We welcome and commend today’s Attorney General Opinion 2013-No. 3, which reaffirms that hospitals supported by taxpayer dollars have important obligations under Washington law to maintain access to services for Washington’s residents.
The Opinion makes clear that hospitals receiving public dollars through public hospital districts—even if the hospitals are operated by private entities—must comply with the requirements of I-120 (the Reproductive Privacy Act), in which Washington’s voters approved strong protections for reproductive freedom. The Opinion sends a strong message that as hospitals in our state—such as the “Interlocals” (Skagit Valley Hospital, Island Hospital, and Cascade Valley Hospital)—move forward with potential mergers, they must ensure their obligations under I-120 are met by providing reproductive and contraceptive services as well as maternity care services. These are essential, basic health care services to which all Washington women should have access.
While today’s action is an important step forward, it is limited in its scope given the narrow question to which it responds. It addresses only obligations to provide reproductive services covered by I-120, and does not address the obligations of private entities outside of the public hospital district context.
Our overarching goal remains much broader—that all patients should have access in their local communities to a full range of lawful, best care medical services, and that no patient should be refused access to such services because of the religious doctrines of the organization controlling a hospital, clinic, or other medical facility. Washington’s Certificate of Need statute and Gov. Inslee’s directive 13-12 both emphasize the need to “promote, maintain, and ensure the health of all citizens in the state by providing accessible health services, health facilities, and other resources....”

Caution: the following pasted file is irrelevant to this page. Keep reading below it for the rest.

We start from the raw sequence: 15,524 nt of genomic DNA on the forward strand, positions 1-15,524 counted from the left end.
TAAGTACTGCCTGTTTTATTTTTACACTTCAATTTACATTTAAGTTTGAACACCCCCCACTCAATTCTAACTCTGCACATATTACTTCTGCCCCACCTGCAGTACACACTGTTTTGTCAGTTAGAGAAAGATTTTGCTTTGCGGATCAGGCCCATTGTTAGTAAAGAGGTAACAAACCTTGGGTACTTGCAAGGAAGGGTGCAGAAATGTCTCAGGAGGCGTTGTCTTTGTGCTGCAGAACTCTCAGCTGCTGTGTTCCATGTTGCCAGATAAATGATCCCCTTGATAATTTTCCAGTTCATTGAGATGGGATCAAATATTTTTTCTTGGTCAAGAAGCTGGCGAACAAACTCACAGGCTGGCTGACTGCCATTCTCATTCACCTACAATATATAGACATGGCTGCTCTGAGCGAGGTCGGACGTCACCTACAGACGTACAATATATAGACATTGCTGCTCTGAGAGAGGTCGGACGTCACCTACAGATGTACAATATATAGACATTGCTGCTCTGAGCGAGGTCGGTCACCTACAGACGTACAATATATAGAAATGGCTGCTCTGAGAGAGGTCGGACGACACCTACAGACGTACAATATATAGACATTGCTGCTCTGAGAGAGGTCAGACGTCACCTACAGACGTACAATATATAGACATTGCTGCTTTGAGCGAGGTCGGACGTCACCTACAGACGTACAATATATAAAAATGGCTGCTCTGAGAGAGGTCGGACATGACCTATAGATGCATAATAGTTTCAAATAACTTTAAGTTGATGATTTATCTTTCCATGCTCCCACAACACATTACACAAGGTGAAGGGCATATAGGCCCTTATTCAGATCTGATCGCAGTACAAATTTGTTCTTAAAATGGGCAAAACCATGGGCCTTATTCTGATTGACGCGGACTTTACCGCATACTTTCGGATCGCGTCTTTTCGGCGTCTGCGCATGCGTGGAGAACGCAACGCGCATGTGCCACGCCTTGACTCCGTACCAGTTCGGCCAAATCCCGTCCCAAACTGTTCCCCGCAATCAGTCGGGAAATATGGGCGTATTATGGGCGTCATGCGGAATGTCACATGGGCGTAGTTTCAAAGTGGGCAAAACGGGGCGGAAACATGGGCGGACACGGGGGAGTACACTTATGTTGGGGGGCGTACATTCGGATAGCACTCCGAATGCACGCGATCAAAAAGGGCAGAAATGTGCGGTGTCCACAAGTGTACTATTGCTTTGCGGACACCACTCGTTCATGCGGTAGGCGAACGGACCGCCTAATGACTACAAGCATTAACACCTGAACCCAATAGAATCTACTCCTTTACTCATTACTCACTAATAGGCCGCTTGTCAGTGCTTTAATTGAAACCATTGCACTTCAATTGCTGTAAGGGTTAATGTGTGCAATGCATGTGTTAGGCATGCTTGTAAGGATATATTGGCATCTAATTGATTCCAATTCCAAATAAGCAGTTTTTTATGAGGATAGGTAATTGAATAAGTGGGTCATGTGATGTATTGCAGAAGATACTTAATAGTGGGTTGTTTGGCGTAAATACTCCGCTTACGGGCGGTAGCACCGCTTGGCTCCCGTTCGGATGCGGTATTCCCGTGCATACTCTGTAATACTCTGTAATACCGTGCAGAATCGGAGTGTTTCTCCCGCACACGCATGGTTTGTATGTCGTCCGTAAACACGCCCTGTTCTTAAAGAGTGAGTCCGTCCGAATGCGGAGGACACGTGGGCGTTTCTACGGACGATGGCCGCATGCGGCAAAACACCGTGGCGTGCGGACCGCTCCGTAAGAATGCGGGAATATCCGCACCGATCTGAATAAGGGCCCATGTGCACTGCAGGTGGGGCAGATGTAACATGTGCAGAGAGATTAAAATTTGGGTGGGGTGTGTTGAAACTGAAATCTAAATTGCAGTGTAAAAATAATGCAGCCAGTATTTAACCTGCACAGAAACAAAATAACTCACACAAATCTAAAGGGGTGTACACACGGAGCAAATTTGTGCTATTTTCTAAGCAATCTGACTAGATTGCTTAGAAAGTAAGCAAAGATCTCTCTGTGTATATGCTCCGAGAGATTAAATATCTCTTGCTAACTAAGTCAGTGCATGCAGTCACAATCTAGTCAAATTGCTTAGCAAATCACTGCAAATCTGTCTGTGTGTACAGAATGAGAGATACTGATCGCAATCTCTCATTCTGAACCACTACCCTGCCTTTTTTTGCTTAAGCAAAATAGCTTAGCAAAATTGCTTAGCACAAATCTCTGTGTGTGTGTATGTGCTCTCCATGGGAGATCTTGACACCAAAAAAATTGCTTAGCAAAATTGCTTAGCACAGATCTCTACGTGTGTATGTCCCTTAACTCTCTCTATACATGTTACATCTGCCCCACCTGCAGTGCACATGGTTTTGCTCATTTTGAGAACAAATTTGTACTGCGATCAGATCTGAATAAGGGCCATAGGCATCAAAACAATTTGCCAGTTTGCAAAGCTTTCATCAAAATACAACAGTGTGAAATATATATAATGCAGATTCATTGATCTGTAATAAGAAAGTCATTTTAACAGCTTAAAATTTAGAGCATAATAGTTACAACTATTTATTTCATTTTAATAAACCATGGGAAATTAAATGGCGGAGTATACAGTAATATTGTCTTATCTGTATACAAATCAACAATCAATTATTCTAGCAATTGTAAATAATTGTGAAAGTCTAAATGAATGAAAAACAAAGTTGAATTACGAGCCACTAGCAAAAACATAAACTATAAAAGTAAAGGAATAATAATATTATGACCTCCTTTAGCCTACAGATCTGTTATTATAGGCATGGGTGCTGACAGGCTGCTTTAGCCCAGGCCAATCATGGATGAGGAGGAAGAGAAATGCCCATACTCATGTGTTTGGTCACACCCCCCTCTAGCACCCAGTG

Washington’s policymakers must act far more comprehensively to meet the threat to access to health care services posed by hospital mergers in Washington. And they must do so quickly—the pace of Washington’s hospital mergers is unprecedented nationally. A full-scale response requires:
- a complete review of Washington’s health care laws and policies in light of this game-changing trend;
- a clear, transparent process for meaningful government oversight of mergers;
- legislative and regulatory safeguards that protect access to a full range of services, including end-of- life care, care for LGBT families, and reproductive services, when mergers do move forward; and
- more enforcement mechanisms to ensure that entities that fail to provide a full range of services are held accountable.
These changes require concerted, decisive action from the Governor’s office, lawmakers, executive agencies, and other public entities. We look forward to working with all of those to protect Washingtonians’ access to health care.